Ahead of Apple's (NASDAQ:AAPL) fiscal fourth-quarter earnings next week, investment firm Piper Jaffray has named (via Fortune) the tech giant's stock its top large-cap stock pick for the rest of the year and into 2016. Jaffray's senior analyst Gene Munster reaffirmed a $172 12-month price target. This represents a whopping 56% increase from where shares are trading today.

Rose gold iPhone 6s. Image source: Apple.

What makes Munster so confident in Apple as an investment? The analyst cites three catalysts:

Hot products
Apple's fresh suite of new products, including the iPhone 6s and iPhone 6s plus, Apple Watch, iPad Pro, and an upcoming launch of an overhauled Apple TV, are not fully priced into Apple's stock price, Munster argues.

The analyst has a point. While the company will almost certain struggle to maintain the 26% year-over-year revenue growth and the 40% year-over-year earnings per share growth it posted during the trailing 12 months, Apple's current price-to-earning ratio of around 12 prices in little to no growth at all. So, Apple doesn't have to serve up the same monstrous growth it has during recent quarters to outperform what the Street has priced the stock for.

iPhone upgrade program
Apple's iPhone upgrade program was received with considerable fanfare among analysts when it was announced in September. Analysts seemed to agree the program would serve as meaningful driver for iPhone sales over the long haul. But despite the program's positive reception, the stock has floundered since it was launched along with its new iPhones this fall.

Munster believes the program is undervalued, estimating it will have huge implications. The percentage of Apple's iPhone user base that upgrades to a new iPhone every year will increase from one out 10 customers today to three out of four by the end 0f 2018, he projects.

iPhone 7
While analysts generally agree that the iPhone 6s line will be a successful product cycle for Apple, Munster is already looking ahead to the launch of iPhone 7. Though the phone isn't expected to launch until September next year, he believes it will begin to drive investor optimism ahead of its launch.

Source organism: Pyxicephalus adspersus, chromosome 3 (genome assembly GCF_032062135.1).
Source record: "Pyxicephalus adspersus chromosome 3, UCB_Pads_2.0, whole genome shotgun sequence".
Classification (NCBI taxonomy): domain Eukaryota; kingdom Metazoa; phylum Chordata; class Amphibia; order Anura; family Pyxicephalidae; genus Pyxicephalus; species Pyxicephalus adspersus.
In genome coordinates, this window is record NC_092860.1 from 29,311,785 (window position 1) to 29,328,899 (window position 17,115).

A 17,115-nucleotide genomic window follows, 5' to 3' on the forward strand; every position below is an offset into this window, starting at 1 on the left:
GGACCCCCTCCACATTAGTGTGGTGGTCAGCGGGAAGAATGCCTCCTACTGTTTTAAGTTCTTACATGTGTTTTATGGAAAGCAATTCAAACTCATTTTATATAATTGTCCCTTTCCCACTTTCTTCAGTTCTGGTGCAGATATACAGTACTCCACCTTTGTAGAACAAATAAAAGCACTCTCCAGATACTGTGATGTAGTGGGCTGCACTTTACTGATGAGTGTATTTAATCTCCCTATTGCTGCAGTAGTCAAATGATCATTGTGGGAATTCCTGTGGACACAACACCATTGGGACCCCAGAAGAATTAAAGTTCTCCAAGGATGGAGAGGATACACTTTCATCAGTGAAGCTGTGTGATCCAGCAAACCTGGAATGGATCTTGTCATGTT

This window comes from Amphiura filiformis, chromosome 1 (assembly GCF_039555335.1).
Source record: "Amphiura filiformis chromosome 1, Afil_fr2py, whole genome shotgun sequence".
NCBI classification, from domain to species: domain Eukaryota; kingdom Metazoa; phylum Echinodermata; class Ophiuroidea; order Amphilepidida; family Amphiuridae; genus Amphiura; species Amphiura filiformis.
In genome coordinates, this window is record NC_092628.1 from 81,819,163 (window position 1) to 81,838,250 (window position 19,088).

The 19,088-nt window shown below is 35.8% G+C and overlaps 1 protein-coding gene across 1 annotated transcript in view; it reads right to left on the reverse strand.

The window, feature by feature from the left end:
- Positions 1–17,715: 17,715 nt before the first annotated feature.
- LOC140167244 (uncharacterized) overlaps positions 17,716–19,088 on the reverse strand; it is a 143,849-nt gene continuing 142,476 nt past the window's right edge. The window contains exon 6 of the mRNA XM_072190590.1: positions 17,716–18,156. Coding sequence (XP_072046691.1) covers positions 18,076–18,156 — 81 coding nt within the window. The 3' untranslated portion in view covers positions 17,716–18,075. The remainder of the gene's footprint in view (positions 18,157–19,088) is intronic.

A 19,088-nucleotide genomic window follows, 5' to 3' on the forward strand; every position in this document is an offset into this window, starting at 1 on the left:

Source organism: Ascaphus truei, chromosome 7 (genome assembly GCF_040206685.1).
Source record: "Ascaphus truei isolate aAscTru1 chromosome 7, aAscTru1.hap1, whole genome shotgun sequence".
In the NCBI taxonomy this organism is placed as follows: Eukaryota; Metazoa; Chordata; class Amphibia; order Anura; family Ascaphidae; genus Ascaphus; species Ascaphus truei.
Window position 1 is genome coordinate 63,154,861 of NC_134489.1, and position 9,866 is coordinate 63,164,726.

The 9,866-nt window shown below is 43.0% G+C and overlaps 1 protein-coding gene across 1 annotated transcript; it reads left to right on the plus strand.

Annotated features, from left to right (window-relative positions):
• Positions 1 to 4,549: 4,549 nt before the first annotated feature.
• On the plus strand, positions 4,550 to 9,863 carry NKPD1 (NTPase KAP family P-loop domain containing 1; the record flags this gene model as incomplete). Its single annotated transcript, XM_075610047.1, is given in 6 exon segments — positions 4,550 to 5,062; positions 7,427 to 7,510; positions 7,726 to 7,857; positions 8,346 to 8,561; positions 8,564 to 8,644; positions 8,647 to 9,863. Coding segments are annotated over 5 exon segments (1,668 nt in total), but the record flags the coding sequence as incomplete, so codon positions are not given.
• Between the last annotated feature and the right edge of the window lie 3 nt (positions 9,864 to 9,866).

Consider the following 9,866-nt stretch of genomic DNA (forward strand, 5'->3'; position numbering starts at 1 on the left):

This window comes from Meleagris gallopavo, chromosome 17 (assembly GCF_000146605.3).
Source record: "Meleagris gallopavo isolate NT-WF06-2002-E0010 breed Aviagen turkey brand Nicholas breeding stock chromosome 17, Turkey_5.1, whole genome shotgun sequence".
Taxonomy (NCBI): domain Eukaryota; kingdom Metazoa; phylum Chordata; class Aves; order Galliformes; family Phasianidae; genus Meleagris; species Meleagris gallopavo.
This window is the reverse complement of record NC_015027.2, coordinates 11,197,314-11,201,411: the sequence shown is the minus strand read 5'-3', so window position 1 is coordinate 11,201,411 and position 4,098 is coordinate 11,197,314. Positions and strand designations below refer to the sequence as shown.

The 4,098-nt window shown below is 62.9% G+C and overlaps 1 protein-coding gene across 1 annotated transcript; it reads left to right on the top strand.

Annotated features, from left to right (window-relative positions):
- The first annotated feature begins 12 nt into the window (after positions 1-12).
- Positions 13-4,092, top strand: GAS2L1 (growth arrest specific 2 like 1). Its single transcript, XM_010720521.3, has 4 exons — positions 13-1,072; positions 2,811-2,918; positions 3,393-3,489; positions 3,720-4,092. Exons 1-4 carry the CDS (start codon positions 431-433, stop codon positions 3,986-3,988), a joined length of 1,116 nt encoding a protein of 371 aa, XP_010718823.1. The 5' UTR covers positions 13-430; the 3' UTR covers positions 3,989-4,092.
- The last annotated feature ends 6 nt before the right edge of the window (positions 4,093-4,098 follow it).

The iPhone 7, Munster says, will drive a "more revolutionary cycle." Likely to sport a new form factor, Munster predicts the phone will drive meaningful sales growth in Apple's biggest product segment.

The significance of two of these catalysts -- Apple's robust portfolio of refreshed products and its iPhone upgrade program -- will begin to shine through in the company's guidance for Q1. Munster expects Apple to guide for $77 billion in first-quarter revenue. This would represent 3.2% year-over-year revenue growth compared to the company's first fiscal quarter of 2015. A small year-over-year gain, but notable in light of just how huge Apple's holiday quarter was last year.

While the catalysts Munster cites to support his $172 price target seem reasonable, investors should eye the price target itself with skepticism. Not only are any 12-month predictions unreliable because of a long list of market factors and unknowns that could shift sentiment toward a stock in such a short time frame, but it's also worth noting Apple has traded close to 10 times earnings on several occasions during the past few years, so it's not very unusual for the market to discount the company's future potential so substantially.

The best way for investors to benefit from reports like these is usually to ignore the price target and consider the analysis of the underlying business. When it comes to Munster's analysis of the company and its tailwinds, he has a few good points. Indeed, he at least helps support the case for continuing to hold the stock over the long haul. But will Apple trade at $172 within 12 months? Who knows?

Daniel Sparks owns shares of Apple. The Motley Fool owns shares of and recommends Apple. Try any of our Foolish newsletter services free for 30 days. We Fools may not all hold the same opinions, but we all believe that considering a diverse range of insights makes us better investors. The Motley Fool has a disclosure policy.